Are there any greater pleasures in life than spending time with girlfriends? To be in the company of smart women, tough women who have carved and hacked their way in the world, one strike at a time? I don’t think so.
A leisurely brunch with two of my favorite women is the only pursuit that will get me off the couch on a Sunday, and it’s exactly what I did yesterday, undeterred even by the rain that, as every Los Angeleno knows, it’s an acceptable and accepted excuse to cancel all sorts of plans.
I am driving down the freeway, one strawberry margarita and one perfect fish taco in my belly, after a three-hour brunch and I am feeling perfectly contented, happy even. And then it surfaces: my life would be perfect, if only my dad weren’t sick and I didn’t have to worry about possibly flying home earlier than anticipated. The thought spoils the bliss.
This time last year, I am pretty sure the refrain went: my life would be perfect, if only I didn’t have cancer. And there is a lifetime behind me of “if only” that interrupted an otherwise perfectly serviceable life. If only my work were better, or paid more. If only I had a boyfriend. A child. A new car. If only my boobs were bigger, my children less demanding, my thighs slimmer. It’s a slippery slope of “if only” that can last for years, a new one ready to replace the one that is solved.
There is one worthwhile thing dealing with cancer has taught me: to be in the moment. I never quite grasped the significance of it before, and it has nothing to do with spontaneity or lack of planning. As I see it now, it’s parcelling the day into chunks of time that can easily be tackled or just enjoyed. When a problem is too overwhelming, or its implications too large to grasp all at once, I have learnt to push it aside and dismantle it into manageable chunks. And then stay with one chunk at a time.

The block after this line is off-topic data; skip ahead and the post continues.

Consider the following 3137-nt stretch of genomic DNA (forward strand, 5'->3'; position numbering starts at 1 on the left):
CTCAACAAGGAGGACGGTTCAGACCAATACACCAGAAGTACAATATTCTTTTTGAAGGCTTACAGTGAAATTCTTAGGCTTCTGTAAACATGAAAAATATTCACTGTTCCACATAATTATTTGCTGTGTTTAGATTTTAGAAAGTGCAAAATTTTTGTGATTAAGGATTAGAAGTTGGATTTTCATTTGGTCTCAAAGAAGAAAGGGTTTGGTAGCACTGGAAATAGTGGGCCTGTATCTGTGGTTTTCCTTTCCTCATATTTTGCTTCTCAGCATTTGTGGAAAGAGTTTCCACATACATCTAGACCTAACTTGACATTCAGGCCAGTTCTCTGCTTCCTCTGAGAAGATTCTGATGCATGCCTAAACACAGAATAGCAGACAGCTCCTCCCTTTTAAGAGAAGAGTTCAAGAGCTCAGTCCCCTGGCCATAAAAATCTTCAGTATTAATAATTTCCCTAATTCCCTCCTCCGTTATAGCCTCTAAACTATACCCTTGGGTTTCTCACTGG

My father is sick but I cannot make the decision of whether to stay or go until I have a clearer picture so I am going to enjoy my three-hour brunch and its afterglow. It’s not always easy but it mostly works. Learning to stay with what is in front of me.
If only, and its close cousin, what if, deal in pointless hypotheticals that corrode days filled with lovely moments. And when a thought begins to take over despite my best intentions, like it did when, in the middle of work, what seemed the endless trail of cancer-related things would scare me, I take a breath, and remind myself “I can do this”. Fifty-four yeas on this planet have proved there is little I cannot do.
Image: Alice Lemarin